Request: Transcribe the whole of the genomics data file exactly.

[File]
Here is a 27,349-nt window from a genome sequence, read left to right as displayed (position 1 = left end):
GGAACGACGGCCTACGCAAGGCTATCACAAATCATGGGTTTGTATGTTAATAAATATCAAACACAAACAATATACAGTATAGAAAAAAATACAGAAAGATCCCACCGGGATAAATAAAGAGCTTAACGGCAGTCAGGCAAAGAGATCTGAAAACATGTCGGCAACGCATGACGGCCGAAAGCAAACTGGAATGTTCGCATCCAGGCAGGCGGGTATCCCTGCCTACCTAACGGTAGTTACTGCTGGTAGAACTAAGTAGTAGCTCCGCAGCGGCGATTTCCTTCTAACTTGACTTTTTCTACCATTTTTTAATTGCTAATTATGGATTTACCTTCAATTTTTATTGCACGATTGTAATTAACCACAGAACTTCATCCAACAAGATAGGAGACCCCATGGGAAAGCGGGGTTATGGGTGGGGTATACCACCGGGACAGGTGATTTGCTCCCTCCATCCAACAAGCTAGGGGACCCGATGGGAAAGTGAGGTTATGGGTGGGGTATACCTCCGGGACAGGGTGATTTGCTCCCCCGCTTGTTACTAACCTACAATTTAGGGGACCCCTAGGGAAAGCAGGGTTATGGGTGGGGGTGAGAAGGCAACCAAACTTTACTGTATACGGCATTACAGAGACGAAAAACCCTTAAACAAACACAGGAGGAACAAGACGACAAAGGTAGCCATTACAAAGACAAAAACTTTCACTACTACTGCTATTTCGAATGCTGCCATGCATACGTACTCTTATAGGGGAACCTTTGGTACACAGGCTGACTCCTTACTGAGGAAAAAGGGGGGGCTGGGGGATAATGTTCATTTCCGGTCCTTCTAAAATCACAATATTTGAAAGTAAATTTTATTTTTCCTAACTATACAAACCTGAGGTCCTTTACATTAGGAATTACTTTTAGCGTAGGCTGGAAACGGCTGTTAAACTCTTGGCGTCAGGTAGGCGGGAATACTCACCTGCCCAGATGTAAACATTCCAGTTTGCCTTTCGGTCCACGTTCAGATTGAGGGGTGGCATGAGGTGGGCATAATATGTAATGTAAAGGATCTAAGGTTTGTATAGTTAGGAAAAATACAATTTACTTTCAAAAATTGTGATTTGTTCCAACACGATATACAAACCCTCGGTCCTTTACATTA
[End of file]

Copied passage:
Here is a 27,349-nt window from a genome sequence, read left to right as displayed (position 1 = left end):
GGAACGACGGCCTACGCAAGGCTATCACAAATCATGGGTTTGTATGTTAATAAATATCAAACACAAACAATATACAGTATAGAAAAAAATACAGAAAGATCCCACCGGGATAAATAAAGAGCTTAACGGCAGTCAGGCAAAGAGATCTGAAAACATGTCGGCAACGCATGACGGCCGAAAGCAAACTGGAATGTTCGCATCCAGGCAGGCGGGTATCCCTGCCTACCTAACGGTAGTTACTGCTGGTAGAACTAAGTAGTAGCTCCGCAGCGGCGATTTCCTTCTAACTTGACTTTTTCTACCATTTTTTAATTGCTAATTATGGATTTACCTTCAATTTTTATTGCACGATTGTAATTAACCACAGAACTTCATCCAACAAGATAGGAGACCCCATGGGAAAGCGGGGTTATGGGTGGGGTATACCACCGGGACAGGTGATTTGCTCCCTCCATCCAACAAGCTAGGGGACCCGATGGGAAAGTGAGGTTATGGGTGGGGTATACCTCCGGGACAGGGTGATTTGCTCCCCCGCTTGTTACTAACCTACAATTTAGGGGACCCCTAGGGAAAGCAGGGTTATGGGTGGGGGTGAGAAGGCAACCAAACTTTACTGTATACGGCATTACAGAGACGAAAAACCCTTAAACAAACACAGGAGGAACAAGACGACAAAGGTAGCCATTACAAAGACAAAAACTTTCACTACTACTGCTATTTCGAATGCTGCCATGCATACGTACTCTTATAGGGGAACCTTTGGTACACAGGCTGACTCCTTACTGAGGAAAAAGGGGGGGCTGGGGGATAATGTTCATTTCCGGTCCTTCTAAAATCACAATATTTGAAAGTAAATTTTATTTTTCCTAACTATACAAACCTGAGGTCCTTTACATTAGGAATTACTTTTAGCGTAGGCTGGAAACGGCTGTTAAACTCTTGGCGTCAGGTAGGCGGGAATACTCACCTGCCCAGATGTAAACATTCCAGTTTGCCTTTCGGTCCACGTTCAGATTGAGGGGTGGCATGAGGTGGGCATAATATGTAATGTAAAGGATCTAAGGTTTGTATAGTTAGGAAAAATACAATTTACTTTCAAAAATTGTGATTTGTTCCAACACGATATACAAACCCTCGGTCCTTTACATTA